Manchester Central
Hall Of Fame

Marie Grace deRepentigny Metalious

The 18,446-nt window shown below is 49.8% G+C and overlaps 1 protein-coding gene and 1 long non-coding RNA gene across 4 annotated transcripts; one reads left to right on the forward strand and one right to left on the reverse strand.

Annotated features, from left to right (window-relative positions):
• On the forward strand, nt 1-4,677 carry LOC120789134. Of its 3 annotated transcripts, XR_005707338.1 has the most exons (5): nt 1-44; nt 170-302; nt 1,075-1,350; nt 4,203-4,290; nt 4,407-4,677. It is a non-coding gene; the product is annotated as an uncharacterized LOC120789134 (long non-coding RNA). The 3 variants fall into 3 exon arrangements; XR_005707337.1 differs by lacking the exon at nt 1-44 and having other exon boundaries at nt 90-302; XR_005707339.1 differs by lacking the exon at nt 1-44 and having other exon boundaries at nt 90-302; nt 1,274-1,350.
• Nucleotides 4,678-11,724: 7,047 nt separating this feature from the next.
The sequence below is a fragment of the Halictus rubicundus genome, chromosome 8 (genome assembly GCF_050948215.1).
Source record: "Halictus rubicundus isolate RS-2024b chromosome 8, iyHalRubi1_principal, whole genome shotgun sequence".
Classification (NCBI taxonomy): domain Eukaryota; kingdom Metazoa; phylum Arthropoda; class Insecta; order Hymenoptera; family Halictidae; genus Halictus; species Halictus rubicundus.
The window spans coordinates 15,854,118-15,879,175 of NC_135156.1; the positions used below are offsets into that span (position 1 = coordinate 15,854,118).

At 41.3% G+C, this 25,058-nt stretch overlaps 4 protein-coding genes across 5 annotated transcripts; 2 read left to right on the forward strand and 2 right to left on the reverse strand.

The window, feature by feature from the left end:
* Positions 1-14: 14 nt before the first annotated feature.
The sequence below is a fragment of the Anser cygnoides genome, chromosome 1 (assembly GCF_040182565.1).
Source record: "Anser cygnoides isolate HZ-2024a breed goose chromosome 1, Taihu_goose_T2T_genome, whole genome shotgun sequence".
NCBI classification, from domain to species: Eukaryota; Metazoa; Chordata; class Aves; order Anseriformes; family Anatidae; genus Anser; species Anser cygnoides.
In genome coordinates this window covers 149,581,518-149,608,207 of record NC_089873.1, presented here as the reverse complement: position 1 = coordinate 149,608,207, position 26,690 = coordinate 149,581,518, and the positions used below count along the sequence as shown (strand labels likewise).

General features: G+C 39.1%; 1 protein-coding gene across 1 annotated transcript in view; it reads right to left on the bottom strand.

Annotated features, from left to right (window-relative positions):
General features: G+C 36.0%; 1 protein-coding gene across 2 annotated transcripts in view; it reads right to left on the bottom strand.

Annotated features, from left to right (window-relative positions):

At Central, Grace Metalious was involved in numerous clubs and activities. The November 1942 issue of the Oracle, Central\u2019s literary magazine, published a work by Grace entitled \u201cFuller Brush Man.\u201d Shortly after leaving Central, Grace married George Metalious (Central \u201941) whom she had met first in the 4"grade and then as a senior in high school at the Puritan. They had two daughters and a son. Grace simply loved writing. Her early childhood was characterized by a strong inclination, nurtured by her mother, for using her imagination by reading and writing. She published four novels. Undoubtedly, however, her most famous work is the novel Peyton Place. Set in a small New England town, it was first published in 1956 and sold 12 million copies the first year. Because of its great popularity, she was asked to write a sequel, Return to Peyton Place. Both novels later became Hollywood movies and television serials. Despite the fame and notoriety brought on by her famous works, Grace Metalious died in 1964, at the premature age of 36. But she will always be remembered for bringing to light the needs, desires and even flaws of a small New England town. R. Perrault wrote that \u201cin spite of national fame, she never forgot her roots and referred often to her years at Central.\u201d Further, \u201cthe passage of time should at the very least allow present-day readers to reexamine her life and to reevaluate her works from a more objective standpoint, free from the bias of sensationalism and condemnation which clouded Peyton Place and which caused Metalious\u2019 subsequent novels to be ignored or forgotten.\u201d The reevaluation is happening. Emily Toph of Penn State University has written a biography. The NH Humanities Council chose it as the second book in a program of readings and discussion (Thornton Wilder\u2019s Our Town was the first). At the insistence of a University Professor, Peyton Place has been rereleased, and University scholars from UNH and the University of Maine are using her writings in college English courses.